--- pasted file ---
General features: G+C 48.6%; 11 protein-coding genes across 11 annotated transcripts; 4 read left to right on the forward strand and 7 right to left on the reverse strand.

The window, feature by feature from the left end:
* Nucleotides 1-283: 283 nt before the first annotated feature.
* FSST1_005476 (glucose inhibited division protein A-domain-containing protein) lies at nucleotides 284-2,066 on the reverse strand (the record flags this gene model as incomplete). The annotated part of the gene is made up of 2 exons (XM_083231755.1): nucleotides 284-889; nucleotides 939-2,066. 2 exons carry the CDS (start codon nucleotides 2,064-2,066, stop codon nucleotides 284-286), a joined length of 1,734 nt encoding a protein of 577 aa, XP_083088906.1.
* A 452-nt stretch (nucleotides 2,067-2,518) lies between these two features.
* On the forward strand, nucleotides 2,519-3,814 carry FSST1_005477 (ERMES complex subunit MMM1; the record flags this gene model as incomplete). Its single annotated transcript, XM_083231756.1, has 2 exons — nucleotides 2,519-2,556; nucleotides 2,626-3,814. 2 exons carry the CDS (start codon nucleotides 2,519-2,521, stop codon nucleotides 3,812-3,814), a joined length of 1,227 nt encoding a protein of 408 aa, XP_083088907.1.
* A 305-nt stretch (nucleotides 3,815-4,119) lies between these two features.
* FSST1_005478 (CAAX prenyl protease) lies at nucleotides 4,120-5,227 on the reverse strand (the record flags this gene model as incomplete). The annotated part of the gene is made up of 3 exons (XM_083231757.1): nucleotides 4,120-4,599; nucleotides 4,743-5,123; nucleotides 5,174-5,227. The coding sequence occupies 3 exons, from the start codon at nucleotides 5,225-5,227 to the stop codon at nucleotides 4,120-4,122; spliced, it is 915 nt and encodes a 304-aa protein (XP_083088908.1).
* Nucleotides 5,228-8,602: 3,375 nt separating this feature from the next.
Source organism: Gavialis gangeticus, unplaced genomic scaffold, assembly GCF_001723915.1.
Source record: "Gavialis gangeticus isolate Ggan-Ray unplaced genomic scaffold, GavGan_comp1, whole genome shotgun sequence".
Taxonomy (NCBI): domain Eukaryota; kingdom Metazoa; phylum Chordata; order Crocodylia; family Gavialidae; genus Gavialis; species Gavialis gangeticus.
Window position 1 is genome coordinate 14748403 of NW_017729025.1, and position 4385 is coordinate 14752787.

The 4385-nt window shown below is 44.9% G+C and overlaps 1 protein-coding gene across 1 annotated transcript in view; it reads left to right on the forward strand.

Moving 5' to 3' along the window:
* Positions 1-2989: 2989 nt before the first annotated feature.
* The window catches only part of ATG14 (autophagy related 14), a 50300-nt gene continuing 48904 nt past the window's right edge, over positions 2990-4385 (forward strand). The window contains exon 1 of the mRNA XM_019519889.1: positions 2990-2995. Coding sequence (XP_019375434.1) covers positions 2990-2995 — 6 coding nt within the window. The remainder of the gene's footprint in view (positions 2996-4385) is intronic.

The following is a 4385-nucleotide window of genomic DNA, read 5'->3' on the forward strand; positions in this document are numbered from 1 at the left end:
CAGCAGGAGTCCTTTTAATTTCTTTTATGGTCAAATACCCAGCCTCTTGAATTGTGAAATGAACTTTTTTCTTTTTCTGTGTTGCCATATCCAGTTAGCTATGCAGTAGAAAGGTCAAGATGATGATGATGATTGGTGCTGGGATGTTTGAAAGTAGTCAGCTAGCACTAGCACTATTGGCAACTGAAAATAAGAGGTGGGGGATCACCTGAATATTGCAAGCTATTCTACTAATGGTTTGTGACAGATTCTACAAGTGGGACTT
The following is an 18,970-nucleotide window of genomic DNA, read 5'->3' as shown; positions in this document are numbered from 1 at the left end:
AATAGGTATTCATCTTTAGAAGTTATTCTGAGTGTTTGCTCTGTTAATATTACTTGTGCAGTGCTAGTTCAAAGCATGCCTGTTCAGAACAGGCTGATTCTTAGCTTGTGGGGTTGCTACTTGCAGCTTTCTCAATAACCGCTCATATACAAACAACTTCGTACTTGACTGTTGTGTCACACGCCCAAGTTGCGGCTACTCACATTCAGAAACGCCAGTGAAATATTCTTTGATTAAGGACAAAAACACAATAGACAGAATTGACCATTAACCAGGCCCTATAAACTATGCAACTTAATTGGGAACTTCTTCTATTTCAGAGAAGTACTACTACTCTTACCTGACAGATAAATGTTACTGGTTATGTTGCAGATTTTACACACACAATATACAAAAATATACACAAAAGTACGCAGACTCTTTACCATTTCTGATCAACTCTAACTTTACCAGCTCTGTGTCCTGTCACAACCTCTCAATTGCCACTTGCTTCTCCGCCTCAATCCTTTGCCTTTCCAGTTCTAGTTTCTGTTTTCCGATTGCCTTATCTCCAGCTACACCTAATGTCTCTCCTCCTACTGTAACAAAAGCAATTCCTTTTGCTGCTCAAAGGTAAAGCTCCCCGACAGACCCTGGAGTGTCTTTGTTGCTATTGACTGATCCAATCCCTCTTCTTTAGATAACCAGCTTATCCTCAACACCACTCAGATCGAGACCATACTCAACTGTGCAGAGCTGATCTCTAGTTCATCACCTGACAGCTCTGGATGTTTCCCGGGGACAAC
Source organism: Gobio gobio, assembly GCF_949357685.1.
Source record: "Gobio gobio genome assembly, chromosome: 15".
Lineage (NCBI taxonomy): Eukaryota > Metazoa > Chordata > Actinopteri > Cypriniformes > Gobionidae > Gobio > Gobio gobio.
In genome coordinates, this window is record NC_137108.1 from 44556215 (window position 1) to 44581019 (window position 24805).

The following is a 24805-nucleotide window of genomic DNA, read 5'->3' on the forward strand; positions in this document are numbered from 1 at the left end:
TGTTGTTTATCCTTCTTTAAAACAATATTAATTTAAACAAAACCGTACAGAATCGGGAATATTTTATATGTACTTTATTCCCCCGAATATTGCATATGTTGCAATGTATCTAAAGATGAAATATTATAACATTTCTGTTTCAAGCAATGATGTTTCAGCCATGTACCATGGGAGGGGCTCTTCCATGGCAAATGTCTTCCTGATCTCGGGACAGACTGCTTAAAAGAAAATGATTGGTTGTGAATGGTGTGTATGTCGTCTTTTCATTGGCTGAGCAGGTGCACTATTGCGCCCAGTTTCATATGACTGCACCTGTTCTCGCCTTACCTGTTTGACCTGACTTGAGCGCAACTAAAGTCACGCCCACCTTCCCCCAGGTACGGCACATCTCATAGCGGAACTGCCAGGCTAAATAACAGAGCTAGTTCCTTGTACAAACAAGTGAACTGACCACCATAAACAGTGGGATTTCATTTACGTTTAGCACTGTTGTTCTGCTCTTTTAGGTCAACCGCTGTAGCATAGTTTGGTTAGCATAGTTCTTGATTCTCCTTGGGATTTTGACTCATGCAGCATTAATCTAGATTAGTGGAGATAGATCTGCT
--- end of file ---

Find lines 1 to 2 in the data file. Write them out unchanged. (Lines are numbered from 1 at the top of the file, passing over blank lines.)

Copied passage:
General features: G+C 48.6%; 11 protein-coding genes across 11 annotated transcripts; 4 read left to right on the forward strand and 7 right to left on the reverse strand.

The window, feature by feature from the left end: